This sheet talks about using azathioprine or 6-mercaptopurine (6-MP) in a pregnancy and while breastfeeding. This information should not take the place of medical care and advice from your healthcare provider.
What are azathioprine and 6-MP?
Azathioprine and 6-MP are medications that decrease the activity of the body’s immune system. These medications are closely related to each other. In the body, azathioprine breaks down into 6-MP.
Azathioprine and 6-MP are used to treat autoimmune conditions like lupus, rheumatoid arthritis, and inflammatory bowel diseases like Crohn’s disease and ulcerative colitis. Azathioprine is also used to help prevent the body from rejecting an organ transplant. 6-MP is used to treat some cancers.
The brand name of azathioprine is Imuran®. The brand name of 6-MP is Purinethol®.
I take azathioprine / 6MP. Will they make it harder for me to become pregnant?
At this time there are no studies on the possible effects of azathioprine and 6MP on fertility in humans. This means it is not known if the medications could affect your ability to become pregnant.
I just found out I’m pregnant. Should I stop taking azathioprine or 6MP?
You should not change or stop this medication without first speaking to your healthcare providers.
Does taking azathioprine or 6MP increase the chance for miscarriage?
Miscarriage can occur in any pregnancy. Taking azathioprine or 6MP is not expected to increase the chance of miscarriage.
Does taking azathioprine or 6MP in the first trimester increase the chance of birth defects?
In every pregnancy, a woman starts out with a 3-5% chance of having a baby with a birth defect. This is called her background risk. Azathioprine and 6-MP have been studied in over 1,500 pregnancies, and have not been shown to increase the chance of birth defects. Azathioprine and 6-MP are knowingly given for medical reasons during pregnancy. These medications work by interfering with genetic material, which has raised concern for pregnancy risks, but the majority of the studied pregnancies have not had birth defects. Some studies have found an overall increase in birth defects, but these increases were usually no different from those in groups of women with similar health conditions. There was also no consistent pattern to the birth defects, which means they could have been caused by chance or other reasons.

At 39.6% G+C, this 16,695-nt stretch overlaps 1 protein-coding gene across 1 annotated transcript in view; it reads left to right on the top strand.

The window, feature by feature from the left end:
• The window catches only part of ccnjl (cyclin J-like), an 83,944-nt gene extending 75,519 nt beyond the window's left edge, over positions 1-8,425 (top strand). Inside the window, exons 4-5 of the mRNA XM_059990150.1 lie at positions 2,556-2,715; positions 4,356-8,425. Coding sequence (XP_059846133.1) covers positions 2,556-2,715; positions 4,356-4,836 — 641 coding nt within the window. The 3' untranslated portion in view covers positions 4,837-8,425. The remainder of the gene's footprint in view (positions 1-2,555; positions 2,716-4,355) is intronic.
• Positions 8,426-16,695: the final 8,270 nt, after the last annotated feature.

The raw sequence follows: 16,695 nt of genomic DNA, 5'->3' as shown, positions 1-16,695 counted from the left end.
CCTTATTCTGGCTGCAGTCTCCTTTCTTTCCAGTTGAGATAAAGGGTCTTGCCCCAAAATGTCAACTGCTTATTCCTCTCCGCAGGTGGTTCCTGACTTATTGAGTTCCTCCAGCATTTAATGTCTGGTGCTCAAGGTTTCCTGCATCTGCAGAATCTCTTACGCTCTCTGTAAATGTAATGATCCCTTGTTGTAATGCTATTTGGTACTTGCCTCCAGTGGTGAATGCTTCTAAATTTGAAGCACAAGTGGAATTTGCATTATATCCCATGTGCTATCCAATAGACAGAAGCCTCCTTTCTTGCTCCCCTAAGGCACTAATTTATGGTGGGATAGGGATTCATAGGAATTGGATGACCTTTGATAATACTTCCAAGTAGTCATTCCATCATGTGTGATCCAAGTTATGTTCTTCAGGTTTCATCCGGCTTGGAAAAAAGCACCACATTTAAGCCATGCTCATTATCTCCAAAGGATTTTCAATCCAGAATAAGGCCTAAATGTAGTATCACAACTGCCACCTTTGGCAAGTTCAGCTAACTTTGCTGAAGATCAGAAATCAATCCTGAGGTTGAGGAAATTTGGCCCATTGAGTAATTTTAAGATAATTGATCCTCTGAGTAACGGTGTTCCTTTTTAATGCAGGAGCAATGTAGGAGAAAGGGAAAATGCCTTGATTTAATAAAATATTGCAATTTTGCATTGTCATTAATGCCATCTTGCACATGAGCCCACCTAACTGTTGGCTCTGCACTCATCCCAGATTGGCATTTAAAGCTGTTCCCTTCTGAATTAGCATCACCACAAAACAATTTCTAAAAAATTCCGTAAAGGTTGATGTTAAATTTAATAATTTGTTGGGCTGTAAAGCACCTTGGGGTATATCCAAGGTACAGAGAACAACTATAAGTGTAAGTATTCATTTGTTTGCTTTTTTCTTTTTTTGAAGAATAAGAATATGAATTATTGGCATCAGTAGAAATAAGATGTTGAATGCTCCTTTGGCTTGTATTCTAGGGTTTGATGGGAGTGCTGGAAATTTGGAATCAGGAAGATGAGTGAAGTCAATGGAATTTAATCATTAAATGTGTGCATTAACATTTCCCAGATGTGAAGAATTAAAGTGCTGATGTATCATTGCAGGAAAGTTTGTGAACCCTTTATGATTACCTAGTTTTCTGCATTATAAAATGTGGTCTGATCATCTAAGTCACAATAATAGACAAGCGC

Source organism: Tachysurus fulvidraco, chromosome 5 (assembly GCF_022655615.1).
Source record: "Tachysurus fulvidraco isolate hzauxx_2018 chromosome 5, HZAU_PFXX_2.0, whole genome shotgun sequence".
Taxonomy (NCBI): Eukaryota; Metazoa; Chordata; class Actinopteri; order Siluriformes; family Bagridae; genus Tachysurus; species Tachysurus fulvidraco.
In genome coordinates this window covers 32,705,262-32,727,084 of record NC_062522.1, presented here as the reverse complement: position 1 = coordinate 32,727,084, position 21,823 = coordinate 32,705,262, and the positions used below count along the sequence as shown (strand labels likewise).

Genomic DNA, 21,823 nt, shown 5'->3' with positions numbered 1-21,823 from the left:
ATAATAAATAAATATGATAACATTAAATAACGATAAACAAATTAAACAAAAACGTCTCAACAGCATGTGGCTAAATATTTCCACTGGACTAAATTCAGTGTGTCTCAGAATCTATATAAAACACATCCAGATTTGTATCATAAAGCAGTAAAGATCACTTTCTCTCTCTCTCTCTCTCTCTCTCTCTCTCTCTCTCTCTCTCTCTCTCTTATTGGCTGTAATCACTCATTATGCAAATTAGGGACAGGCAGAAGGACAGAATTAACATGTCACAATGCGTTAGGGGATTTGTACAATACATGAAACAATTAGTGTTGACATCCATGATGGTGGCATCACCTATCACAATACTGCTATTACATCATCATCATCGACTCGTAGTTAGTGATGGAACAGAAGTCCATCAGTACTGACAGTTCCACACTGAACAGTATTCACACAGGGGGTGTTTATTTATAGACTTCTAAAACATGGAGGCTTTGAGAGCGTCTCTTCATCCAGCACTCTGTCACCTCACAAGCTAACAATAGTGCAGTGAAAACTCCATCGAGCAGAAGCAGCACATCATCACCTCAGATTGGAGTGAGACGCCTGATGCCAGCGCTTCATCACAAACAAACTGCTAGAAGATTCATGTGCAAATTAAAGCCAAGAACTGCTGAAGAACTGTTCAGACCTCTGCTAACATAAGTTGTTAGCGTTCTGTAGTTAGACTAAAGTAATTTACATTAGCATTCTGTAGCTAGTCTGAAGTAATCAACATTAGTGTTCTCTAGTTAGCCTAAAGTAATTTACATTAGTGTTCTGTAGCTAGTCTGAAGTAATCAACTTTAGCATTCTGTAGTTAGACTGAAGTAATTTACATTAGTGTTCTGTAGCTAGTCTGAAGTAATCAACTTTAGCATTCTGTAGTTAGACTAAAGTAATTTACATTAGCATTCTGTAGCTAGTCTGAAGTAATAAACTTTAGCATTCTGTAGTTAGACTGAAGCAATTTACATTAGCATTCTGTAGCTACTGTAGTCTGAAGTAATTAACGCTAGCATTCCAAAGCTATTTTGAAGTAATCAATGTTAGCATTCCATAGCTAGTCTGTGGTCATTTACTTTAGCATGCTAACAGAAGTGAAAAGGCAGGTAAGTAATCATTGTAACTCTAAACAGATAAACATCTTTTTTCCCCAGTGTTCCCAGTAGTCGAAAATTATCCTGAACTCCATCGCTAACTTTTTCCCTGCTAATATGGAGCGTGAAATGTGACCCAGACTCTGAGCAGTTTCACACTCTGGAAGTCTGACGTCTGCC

Could taking azathioprine or 6-MP in the second or third trimester cause other pregnancy complications?
Some, but not all, studies on azathioprine and 6MP find higher rates of babies being born early or with low birth weight. The illnesses these medications are used to treat can also contribute to these outcomes, so it isn’t clear if the outcomes are due to the mother’s medical conditions, the medications, or other factors.
Does taking azathioprine or 6-MP cause problems for my baby’s immune system?
Use of azathioprine or 6-MP near delivery has been associated with temporary problems with the immune system and low blood counts in the newborn. This seems more likely with higher doses, such as those used to treat cancer and organ transplantation. It also may be more likely when the mother experiences low white blood cells herself.
Can I breastfeed while taking azathioprine or 6-MP?
Yes. Only small amounts of azathioprine and 6-MP have been found to enter breast milk in women who are able to break down these medications normally. The highest amount of 6-MP has been found in the breast milk around 1-2 hours after the mother’s last dose. At 4 hours after the last dose, the amount of medication remaining is very small. Most babies whose mothers choose to breastfeed while taking these medications have been found to have normal blood counts and they do not have higher rates of infection. Talk with your healthcare provider about all of your breastfeeding questions.
If a man takes azathioprine or 6-MP, could it affect his fertility (ability to get his partner pregnant) or increase the chance of birth defects?
Because these medications can interfere with genetic material, more pregnancy studies have been done on a father’s exposure to azathioprine and 6MP, as compared to other medications. No effects on a man’s fertility have been reported. Studies that have looked at pregnancy outcomes when the father took these medications before or during the time the pregnancy was conceived have not found an increase in birth defects, preterm birth or small size in babies.
In general, exposures that fathers have are unlikely to increase risks to a pregnancy. For more information, please see the MotherToBaby fact sheet Paternal Exposures and Pregnancy at https://mothertobaby.org/fact-sheets/paternal-exposures-pregnancy/pdf/.
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